Author(s): Barbara Macmorran
This compact history reveals the colourful and fascinating past of the Kapiti Coast. This area of New Zealand, once both desired and fought over by Maori, was the focus of much missionary work and early European settlement from the mid 1800s.More manageable land and conditions that allowed for abundant food production drew early farmers from Wellington. As time passed, the beach settlements and relatively luxuriant climate provided by the shelter of Kapiti Island attracted holidaymakers and later commerce. The settlements dotted along the coast became thriving townships that in time were linked by rail, leading to enormous population growth. Kapiti Island itself enchants all who either catch a glimpse of, or live in sight of it ? one day a dark and solitary shape, the next a misty and alluring floating form. While it is a very successful reserve and bird sanctuary today, its past has not been tranquil ? it has seen much of whaling, wars and intrigue.This popular book ? now reprinted after many years absence ?offers much to anyone curious about the past of this specialcoastal area.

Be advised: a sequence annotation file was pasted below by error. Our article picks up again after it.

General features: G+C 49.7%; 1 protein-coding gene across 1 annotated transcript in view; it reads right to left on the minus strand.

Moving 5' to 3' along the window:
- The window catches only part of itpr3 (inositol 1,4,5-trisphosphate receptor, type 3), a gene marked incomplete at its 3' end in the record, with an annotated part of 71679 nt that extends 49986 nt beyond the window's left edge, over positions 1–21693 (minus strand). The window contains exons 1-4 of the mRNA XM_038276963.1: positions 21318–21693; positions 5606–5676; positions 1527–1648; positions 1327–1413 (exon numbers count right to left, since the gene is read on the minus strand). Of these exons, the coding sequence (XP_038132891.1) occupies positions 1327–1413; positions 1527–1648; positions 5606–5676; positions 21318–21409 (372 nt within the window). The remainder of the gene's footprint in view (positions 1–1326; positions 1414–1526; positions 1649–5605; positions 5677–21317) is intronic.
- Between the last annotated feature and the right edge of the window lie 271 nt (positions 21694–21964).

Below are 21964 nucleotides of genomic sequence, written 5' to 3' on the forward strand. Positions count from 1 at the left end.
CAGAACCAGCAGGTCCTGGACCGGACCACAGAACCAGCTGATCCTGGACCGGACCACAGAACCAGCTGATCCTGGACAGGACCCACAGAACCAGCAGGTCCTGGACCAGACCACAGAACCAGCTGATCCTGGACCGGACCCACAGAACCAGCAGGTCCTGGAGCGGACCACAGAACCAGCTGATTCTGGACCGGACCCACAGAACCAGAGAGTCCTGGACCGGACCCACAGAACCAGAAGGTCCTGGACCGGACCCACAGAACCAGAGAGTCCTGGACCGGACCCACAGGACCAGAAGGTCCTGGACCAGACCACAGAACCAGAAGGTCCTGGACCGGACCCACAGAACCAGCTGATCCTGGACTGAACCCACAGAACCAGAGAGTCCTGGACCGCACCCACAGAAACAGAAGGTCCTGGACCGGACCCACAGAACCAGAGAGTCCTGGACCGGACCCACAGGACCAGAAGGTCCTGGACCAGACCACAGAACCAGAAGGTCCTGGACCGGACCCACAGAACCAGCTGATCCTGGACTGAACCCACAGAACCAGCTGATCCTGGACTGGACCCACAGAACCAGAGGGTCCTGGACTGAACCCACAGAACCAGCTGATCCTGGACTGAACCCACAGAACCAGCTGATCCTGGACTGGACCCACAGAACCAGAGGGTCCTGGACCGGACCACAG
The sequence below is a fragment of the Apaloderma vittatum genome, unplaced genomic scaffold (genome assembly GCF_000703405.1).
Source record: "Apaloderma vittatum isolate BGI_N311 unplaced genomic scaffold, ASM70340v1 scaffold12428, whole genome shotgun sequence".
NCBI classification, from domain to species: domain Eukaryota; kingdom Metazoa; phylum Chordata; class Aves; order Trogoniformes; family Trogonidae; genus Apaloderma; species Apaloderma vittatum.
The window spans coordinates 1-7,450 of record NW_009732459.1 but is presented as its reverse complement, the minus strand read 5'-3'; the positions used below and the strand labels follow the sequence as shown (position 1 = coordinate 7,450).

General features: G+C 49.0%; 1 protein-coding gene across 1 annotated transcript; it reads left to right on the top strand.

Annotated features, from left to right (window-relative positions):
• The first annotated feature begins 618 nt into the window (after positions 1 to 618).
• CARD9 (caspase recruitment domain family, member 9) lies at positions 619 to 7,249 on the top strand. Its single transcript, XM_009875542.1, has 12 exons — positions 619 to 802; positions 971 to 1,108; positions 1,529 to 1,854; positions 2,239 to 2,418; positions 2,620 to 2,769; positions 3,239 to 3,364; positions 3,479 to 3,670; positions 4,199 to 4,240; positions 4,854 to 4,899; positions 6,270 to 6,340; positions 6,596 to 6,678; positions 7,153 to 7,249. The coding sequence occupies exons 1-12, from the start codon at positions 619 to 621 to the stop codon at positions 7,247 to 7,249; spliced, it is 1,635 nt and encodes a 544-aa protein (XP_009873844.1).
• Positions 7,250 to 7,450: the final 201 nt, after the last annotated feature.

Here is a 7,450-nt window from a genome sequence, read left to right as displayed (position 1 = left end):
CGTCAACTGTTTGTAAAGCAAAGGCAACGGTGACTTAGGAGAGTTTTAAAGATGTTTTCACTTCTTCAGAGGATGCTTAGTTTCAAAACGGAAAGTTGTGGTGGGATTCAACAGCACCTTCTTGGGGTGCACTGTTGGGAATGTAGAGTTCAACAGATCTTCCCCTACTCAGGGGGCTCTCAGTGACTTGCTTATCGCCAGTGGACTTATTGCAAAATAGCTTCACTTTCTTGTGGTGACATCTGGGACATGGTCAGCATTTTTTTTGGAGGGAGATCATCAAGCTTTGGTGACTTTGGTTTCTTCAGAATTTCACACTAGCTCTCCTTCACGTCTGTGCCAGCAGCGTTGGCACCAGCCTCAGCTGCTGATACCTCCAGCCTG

Contents include: The land -- Maori myth and migration -- Europeans on the scene -- The coming of Te Rauparaha -- The Tory arrive -- More Europeans -- Changing life -- The end of an era -- Highway of the sea -- Early land transport -- The railway leads to settlement -- Pukerua Bay to Paekakariki -- Raumati to Paraparaumu -- Waikanae-Otaki -- Manakau-Turakina -- Kapiti -- In view of Kapiti.